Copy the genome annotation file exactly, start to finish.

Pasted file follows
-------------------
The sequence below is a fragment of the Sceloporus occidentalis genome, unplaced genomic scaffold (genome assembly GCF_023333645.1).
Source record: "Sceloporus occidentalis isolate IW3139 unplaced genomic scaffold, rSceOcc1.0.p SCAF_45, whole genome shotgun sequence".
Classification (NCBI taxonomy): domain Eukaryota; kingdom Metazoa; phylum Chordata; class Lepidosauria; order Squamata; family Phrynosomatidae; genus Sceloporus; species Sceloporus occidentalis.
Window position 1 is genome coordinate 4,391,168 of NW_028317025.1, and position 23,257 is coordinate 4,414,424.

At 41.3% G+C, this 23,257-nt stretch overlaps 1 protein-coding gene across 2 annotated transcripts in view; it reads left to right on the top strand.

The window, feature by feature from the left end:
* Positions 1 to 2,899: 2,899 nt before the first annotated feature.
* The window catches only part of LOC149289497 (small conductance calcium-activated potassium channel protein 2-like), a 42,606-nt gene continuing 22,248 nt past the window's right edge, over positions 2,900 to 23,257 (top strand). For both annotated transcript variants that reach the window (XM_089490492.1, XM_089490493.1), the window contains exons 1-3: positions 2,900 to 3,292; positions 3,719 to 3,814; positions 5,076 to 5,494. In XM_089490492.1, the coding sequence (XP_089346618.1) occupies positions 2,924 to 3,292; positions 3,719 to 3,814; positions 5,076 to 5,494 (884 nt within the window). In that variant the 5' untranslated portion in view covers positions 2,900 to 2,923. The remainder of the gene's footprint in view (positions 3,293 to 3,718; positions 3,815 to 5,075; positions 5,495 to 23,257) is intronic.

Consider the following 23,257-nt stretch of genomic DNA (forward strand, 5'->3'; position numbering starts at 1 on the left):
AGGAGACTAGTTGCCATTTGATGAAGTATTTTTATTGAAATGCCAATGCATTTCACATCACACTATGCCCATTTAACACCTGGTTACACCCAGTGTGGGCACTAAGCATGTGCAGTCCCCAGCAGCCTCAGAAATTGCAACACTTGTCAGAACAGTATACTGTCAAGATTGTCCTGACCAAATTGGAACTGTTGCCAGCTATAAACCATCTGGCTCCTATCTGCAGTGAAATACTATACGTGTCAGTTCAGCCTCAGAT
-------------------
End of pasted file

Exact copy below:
The sequence below is a fragment of the Sceloporus occidentalis genome, unplaced genomic scaffold (genome assembly GCF_023333645.1).
Source record: "Sceloporus occidentalis isolate IW3139 unplaced genomic scaffold, rSceOcc1.0.p SCAF_45, whole genome shotgun sequence".
Classification (NCBI taxonomy): domain Eukaryota; kingdom Metazoa; phylum Chordata; class Lepidosauria; order Squamata; family Phrynosomatidae; genus Sceloporus; species Sceloporus occidentalis.
Window position 1 is genome coordinate 4,391,168 of NW_028317025.1, and position 23,257 is coordinate 4,414,424.

At 41.3% G+C, this 23,257-nt stretch overlaps 1 protein-coding gene across 2 annotated transcripts in view; it reads left to right on the top strand.

The window, feature by feature from the left end:
* Positions 1 to 2,899: 2,899 nt before the first annotated feature.
* The window catches only part of LOC149289497 (small conductance calcium-activated potassium channel protein 2-like), a 42,606-nt gene continuing 22,248 nt past the window's right edge, over positions 2,900 to 23,257 (top strand). For both annotated transcript variants that reach the window (XM_089490492.1, XM_089490493.1), the window contains exons 1-3: positions 2,900 to 3,292; positions 3,719 to 3,814; positions 5,076 to 5,494. In XM_089490492.1, the coding sequence (XP_089346618.1) occupies positions 2,924 to 3,292; positions 3,719 to 3,814; positions 5,076 to 5,494 (884 nt within the window). In that variant the 5' untranslated portion in view covers positions 2,900 to 2,923. The remainder of the gene's footprint in view (positions 3,293 to 3,718; positions 3,815 to 5,075; positions 5,495 to 23,257) is intronic.

Consider the following 23,257-nt stretch of genomic DNA (forward strand, 5'->3'; position numbering starts at 1 on the left):
AGGAGACTAGTTGCCATTTGATGAAGTATTTTTATTGAAATGCCAATGCATTTCACATCACACTATGCCCATTTAACACCTGGTTACACCCAGTGTGGGCACTAAGCATGTGCAGTCCCCAGCAGCCTCAGAAATTGCAACACTTGTCAGAACAGTATACTGTCAAGATTGTCCTGACCAAATTGGAACTGTTGCCAGCTATAAACCATCTGGCTCCTATCTGCAGTGAAATACTATACGTGTCAGTTCAGCCTCAGAT